How Maryland Got Health Care Reform

CONFLICTING INTERESTS

May 23, 1993|By JOHN W. FRECE

Just as a groom's family usually sits to one side of the church and the bride's family to the other, so it was in the House Economic Matters Committee this past legislative session.

There, Chairman Casper R. Taylor Jr., a former tavern owner from Allegany County, spent the session trying to marry up the disparate parties of Maryland's health care industry in the hopes of producing an acceptable health care reform bill.

On most days, the insurance lobbyists sat on the right side of Mr. Taylor's hearing room, representing large and small commercial insurers, the state's two non-profit Blue Cross and Blue Shield plans and an assortment of health maintenance organizations (HMOs).

A bigger group sat to the left. They were the lobbyists for the "health care providers:" the state medical society; specialty physicians such as anesthesiologists, pathologists, emergency room doctors and pediatricians; dentists; nurses; the Maryland Hospital Association; the Johns Hopkins Hospital; pharmacists; drug manufacturers; psychologists; and chiropractors.

Hovering somewhere in between were the match-makers: representatives of the Chamber of Commerce, of organized labor, of small businesses, of insurance brokers and agents, the state health department and the staff of Gov. William Donald Schaefer.

Many of the parties didn't want to be there, but with so much at stake, none of them could take the chance of not being there.

In the end, it was a shotgun wedding. The two sides were pushed together out of (political) necessity, but essentially against their will.

Now, like so many expectant parents, the health care and insurance industries are nervously waiting for Gov. William Donald Schaefer to make the critically important appointments to the powerful seven-member commission that will implement the new health care reform law. A decision is expected this coming week or the next.

Had it not been for a fortuitous confluence of events, the marriage might not have come off at all. When the session started, hardly anyone thought such a union was possible. Many of the parties were happy going it alone; and some were afraid of what marriage might do to their free-wheeling ways. Others, however, saw the benefits of settling down to a more rational health care system.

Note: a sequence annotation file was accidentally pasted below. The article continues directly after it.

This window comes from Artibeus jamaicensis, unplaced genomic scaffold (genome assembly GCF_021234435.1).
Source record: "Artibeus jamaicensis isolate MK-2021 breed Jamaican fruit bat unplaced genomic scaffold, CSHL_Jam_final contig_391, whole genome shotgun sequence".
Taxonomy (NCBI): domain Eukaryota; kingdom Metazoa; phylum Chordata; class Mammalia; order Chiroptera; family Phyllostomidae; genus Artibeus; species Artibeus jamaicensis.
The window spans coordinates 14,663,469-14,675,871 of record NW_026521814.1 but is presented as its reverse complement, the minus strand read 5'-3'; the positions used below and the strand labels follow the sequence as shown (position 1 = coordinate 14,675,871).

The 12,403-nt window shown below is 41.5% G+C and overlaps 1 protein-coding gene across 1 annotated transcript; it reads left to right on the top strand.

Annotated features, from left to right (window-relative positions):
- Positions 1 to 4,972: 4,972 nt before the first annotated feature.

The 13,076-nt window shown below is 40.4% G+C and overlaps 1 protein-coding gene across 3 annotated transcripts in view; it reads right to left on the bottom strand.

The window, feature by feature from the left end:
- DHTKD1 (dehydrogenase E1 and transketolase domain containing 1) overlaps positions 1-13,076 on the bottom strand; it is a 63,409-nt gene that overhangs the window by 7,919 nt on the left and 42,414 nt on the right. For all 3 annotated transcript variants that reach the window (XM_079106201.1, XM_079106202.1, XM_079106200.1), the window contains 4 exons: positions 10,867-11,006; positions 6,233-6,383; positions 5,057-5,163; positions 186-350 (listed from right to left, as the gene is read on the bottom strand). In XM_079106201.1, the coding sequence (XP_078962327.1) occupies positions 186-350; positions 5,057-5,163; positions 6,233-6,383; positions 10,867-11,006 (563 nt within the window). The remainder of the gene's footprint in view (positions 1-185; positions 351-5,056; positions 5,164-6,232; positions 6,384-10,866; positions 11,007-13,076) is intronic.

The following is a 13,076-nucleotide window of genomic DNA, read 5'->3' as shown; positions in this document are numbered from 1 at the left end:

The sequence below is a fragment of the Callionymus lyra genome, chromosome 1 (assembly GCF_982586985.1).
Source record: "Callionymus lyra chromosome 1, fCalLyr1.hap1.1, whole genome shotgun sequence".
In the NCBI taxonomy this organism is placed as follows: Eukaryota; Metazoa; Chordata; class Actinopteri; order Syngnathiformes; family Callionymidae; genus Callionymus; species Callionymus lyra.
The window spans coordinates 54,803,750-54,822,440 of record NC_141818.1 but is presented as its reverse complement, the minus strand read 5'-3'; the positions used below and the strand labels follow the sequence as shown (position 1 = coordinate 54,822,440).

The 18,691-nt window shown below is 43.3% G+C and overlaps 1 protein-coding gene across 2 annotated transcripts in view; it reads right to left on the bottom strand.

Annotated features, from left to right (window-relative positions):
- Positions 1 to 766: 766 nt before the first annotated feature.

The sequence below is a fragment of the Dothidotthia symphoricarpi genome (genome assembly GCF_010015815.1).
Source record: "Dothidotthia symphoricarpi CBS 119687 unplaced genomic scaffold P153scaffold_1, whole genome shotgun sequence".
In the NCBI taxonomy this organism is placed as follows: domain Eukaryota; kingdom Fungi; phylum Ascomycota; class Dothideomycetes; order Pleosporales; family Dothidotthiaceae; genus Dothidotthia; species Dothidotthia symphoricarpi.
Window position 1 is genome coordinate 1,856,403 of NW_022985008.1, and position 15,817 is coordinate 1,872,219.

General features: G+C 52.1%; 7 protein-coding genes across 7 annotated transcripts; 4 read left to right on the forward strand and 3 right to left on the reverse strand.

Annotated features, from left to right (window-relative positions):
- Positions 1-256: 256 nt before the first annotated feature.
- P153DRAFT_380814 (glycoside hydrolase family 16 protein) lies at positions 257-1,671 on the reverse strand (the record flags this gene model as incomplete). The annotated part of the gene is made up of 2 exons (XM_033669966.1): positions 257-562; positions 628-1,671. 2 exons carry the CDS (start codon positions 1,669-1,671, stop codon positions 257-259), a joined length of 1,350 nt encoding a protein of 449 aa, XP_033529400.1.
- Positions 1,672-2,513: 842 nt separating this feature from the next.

Doctors agreed the high cost of health care was a problem, but said the fault was not theirs alone and that capping their fees would only drive physicians out of Maryland.

Emergency room docs, weary of being sued, pushed for a provision to protect them from malpractice claims, arguing that the mere threat of such litigation prompts unnecessary procedures that drive up the cost of medicine.

Any such protection, of course, made lawyers angry. Pity the poor patient, they said, who might not be able to sue a doctor who did something wrong.

Insurance companies didn't want change, either, unless the legislature forced all insurers to change at the same time. After all, they had perfected a profitable system in which they insured the healthy and excluded the sick.

Smaller insurers were worried about being squeezed out of the market by a system that would spread the insurance risk among all policyholders and which, proportionately, could saddle them with more risk than they could handle.

Insurers large and small were concerned the legislation would push premiums so high so fast that consumers would be hit with "sticker shock" and back away from buying any insurance.

Blue Cross lobbyists saw the health insurance reform part of the bill as an opportunity for the Blues to get back to what they were originally set up to do: provide insurance, rather than administer the self-financed insurance policies of others.

HMOs, beneficiaries of the trend toward more cost-controlling "managed care," massaged the process to minimize some of the underwriting advantages that traditional insurers had over HMOs. The result was that HMOs were left in a more favorable competitive position.

Psychologists worried that the new standard benefits package insurers would have to offer small companies would not include sufficient coverage for mental illnesses. They, like the doctors, said their primary concern was for the patients. But a reduction in insurance coverage also would mean a decrease in demand for their services, a direct hit to their pocketbooks.

Chiropractors fought to be included anywhere in the bill, similarly hoping to assure their future business.

The hospitals, whose costs are already controlled by a state regulatory commission, played the role of adviser and interested observer, prodding the process along in the hope that increased availability of health insurance, at the least, would cut down on the amount of charity care they now provide.

Organized labor and big business, adversaries on so many other issues, continued to share their mutual concern about runaway health care costs, which have eaten into worker paychecks and company bottom lines.

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